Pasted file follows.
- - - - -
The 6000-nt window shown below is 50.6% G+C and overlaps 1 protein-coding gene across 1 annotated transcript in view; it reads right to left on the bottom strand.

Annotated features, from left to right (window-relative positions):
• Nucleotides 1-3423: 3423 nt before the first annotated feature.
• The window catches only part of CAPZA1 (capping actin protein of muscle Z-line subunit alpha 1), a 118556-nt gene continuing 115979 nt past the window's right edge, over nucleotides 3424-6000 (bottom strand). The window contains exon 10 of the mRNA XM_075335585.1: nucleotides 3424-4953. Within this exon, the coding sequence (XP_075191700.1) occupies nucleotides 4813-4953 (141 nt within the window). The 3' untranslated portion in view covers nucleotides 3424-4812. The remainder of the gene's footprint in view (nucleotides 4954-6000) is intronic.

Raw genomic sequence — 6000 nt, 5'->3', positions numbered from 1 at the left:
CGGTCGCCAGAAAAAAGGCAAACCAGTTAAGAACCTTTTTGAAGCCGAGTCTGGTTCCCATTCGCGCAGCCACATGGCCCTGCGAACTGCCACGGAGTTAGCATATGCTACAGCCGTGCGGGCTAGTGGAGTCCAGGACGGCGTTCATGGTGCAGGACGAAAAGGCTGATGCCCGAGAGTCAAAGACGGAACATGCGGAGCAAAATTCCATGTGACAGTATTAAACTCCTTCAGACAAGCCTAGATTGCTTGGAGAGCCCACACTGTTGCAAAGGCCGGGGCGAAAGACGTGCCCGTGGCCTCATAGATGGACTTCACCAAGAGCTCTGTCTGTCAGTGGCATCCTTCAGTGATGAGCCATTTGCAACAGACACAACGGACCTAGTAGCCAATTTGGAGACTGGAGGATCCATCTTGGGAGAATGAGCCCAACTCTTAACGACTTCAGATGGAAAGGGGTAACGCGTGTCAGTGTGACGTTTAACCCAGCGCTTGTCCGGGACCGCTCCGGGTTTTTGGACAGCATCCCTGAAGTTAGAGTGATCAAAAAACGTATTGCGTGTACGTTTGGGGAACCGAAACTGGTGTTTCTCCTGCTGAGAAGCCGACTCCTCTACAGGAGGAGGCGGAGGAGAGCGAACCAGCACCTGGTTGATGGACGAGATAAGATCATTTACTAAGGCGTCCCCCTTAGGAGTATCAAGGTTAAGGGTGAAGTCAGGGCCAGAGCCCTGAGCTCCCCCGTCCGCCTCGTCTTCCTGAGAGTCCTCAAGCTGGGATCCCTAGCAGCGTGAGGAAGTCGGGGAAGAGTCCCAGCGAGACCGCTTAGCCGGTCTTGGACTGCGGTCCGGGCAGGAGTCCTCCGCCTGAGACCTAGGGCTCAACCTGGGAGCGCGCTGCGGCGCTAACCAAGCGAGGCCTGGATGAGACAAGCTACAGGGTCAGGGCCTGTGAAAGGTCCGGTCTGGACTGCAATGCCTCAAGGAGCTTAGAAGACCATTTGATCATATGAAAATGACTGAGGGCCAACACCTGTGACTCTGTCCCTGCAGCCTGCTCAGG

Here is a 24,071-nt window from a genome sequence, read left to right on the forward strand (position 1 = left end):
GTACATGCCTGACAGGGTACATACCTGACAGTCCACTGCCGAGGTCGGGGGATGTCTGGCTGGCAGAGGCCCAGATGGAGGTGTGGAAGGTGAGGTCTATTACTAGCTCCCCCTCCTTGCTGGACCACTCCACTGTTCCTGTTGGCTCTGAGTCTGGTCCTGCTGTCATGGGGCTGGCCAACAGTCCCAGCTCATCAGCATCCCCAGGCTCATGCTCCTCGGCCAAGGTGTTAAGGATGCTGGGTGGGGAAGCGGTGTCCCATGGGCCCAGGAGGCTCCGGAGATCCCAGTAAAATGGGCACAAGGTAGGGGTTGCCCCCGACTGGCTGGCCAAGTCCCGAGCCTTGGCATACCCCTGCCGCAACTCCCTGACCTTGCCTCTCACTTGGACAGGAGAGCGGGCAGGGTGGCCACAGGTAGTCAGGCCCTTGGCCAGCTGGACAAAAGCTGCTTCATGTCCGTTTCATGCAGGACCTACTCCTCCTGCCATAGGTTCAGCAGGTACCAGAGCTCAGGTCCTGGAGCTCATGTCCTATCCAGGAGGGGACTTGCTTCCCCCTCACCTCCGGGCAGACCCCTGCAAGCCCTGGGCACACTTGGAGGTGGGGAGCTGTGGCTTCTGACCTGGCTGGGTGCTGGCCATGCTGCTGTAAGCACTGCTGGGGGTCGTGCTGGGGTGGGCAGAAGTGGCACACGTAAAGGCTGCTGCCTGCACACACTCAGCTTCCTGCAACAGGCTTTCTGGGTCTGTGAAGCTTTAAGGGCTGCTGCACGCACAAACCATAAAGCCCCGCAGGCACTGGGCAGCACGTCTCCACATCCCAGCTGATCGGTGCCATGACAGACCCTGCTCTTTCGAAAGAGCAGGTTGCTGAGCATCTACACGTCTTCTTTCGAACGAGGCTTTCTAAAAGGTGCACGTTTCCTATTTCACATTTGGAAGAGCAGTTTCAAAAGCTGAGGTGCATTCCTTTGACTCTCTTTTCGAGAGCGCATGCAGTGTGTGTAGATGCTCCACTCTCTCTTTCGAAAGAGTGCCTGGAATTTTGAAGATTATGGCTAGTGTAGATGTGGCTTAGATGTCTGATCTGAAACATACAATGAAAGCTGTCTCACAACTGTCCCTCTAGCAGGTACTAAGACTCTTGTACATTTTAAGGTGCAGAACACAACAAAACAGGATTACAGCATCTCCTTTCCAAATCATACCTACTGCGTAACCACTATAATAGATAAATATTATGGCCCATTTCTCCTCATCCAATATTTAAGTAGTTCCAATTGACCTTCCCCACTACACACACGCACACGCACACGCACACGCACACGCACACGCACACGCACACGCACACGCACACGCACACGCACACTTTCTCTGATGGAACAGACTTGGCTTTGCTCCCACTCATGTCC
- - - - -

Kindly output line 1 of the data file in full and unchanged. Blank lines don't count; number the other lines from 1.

The 6000-nt window shown below is 50.6% G+C and overlaps 1 protein-coding gene across 1 annotated transcript in view; it reads right to left on the bottom strand.